But the actual data paints a different picture. Population studies of  over 63 million people  show that rates of psychosis do not go up amid legalization.  Teen use rates of marijuana are actually going down . And our best science suggests that genetic factors—rather than cannabis use—are to blame for the correlation between cannabis and psychosis. 

Can cannabis really induce life-long psychotic conditions—or is this yet another example of confusing correlation with causation, a common source of “reefer madness?”

Exploring Cannabis-Psychosis Links

The research on cannabis and psychosis is nuanced, but it definitely shows a strong correlation—as opposed to a  causation —between the two. For instance, the data is clear that acute cannabis exposure  can cause you to see vivid colors, or mis-hear sounds, or get anxious . These experiences have been described as transitory “psychosis-like” episodes—particularly for  occasional users . 

Confusing Correlation With Causation

With that in mind, it might not be surprising that when teens who use cannabis develop permanent psychosis-related conditions, their doctors and loved ones jump to the conclusion that cannabis caused the shift. There are numerous stories of teens who used cannabis and were subsequently diagnosed with these challenging, life-long conditions. Statistically, individuals who use cannabis  are more likely to have bipolar disorder or schizophrenia than the general population . 

But scientists have long struggled with the question of whether cannabis use actually causes these conditions—or if a third factor drives both. Based on cases where these conditions emerge  after  cannabis use, researchers  estimate that cannabis-induced psychosis occurs in .0027% of consumers . But even at this exceptionally rare rate, correlative studies can’t prove whether cannabis is the cause of psychosis or not. 

There are many ways to interpret the data that associate cannabis with psychosis. For example, individuals with psychosis conditions could be more likely to use cannabis in the first place, as a form of self-medication. If this were true, it would result in the same strong correlation.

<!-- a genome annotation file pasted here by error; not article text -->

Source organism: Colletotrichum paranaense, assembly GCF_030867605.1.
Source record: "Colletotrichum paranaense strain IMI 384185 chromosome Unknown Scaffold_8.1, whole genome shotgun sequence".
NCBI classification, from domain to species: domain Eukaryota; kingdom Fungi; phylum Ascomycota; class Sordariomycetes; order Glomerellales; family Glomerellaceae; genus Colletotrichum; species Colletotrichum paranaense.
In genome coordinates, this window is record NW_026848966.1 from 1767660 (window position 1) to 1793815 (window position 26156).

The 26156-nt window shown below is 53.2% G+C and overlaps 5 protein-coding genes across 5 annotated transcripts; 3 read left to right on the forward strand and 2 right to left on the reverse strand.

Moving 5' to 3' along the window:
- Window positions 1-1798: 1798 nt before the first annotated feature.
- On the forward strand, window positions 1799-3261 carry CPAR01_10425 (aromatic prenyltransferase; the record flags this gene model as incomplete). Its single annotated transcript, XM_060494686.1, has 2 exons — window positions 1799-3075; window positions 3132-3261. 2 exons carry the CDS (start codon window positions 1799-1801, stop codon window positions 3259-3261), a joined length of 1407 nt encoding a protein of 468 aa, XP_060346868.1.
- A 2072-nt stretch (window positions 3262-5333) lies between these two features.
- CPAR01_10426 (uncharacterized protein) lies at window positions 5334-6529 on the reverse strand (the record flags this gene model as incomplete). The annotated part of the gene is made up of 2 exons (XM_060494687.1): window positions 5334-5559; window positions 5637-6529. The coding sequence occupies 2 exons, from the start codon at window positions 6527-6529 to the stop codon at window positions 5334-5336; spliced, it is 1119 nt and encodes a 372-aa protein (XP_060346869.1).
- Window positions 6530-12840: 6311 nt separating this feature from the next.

Other Correlates: Alcohol, Tobacco

Cannabis certainly isn’t the only factor linked with psychosis, even though it receives more publicity. Studies have found many things correlate with higher risk of psychosis,  including the use of any recreational substance , like  alcohol  and  tobacco . These substances are used  at similar rates  by schizophrenics as cannabis, and show similar statistical increases in psychosis risk. No one is debating, however, whether we should prohibit these substances. 

Life Stressors

Stress  also frequently correlates to psychosis. The stress associated with an event like a teenager leaving home to begin college can trigger an initial psychotic episode.

One  review study  found that the strongest factors correlated with developing lasting psychosis include a) living in an urban area and b) being an ethnic minority. Since cannabis is often used to combat stress, it’s possible that people who are stressed out enough to develop psychosis are more likely to seek out cannabis.

Spice, K-2, And Designer Drugs 

And lastly, studies that associate cannabis with psychosis don’t specify which specific cannabinoids are at play. For example, businesses like head shops and truck stops sell unlicensed, unregulated—and often illegal—synthetic cannabinoids ( THC-O ,  THC-P ,  HHC , etc.) that can be hundreds of times more powerful than THC alone. 

The use of dangerous synthetics like  Spice  prevails in states that lack access to legal botanical THC. Athletic and military THC testing regimes also induce players and servicemembers to seek out novel, dangerous synthetics that won’t show up in a drug test.

Data suggests that using synthetic cannabinoids  can induce more symptoms of psychosis  than natural cannabis.

Legalization Isn’t Increasing Teen Use

Some research also suggests that cannabis use among teenagers in particular  has a strong correlation with a subsequent diagnosis of a psychosis-related condition . This could mean that teens are particularly vulnerable to cannabis’ effects. But it could also point towards the fact that conditions like  bipolar disorder  and  schizophrenia  are most commonly identified and diagnosed while patients are in their twenties, while  cannabis use usually begins during teenage years . It is possible that individuals with these conditions would be more likely to self-medicate with cannabis; since this typically occurs before their diagnosis, doctors and scientists would assume that cannabis  caused  the psychosis-like condition.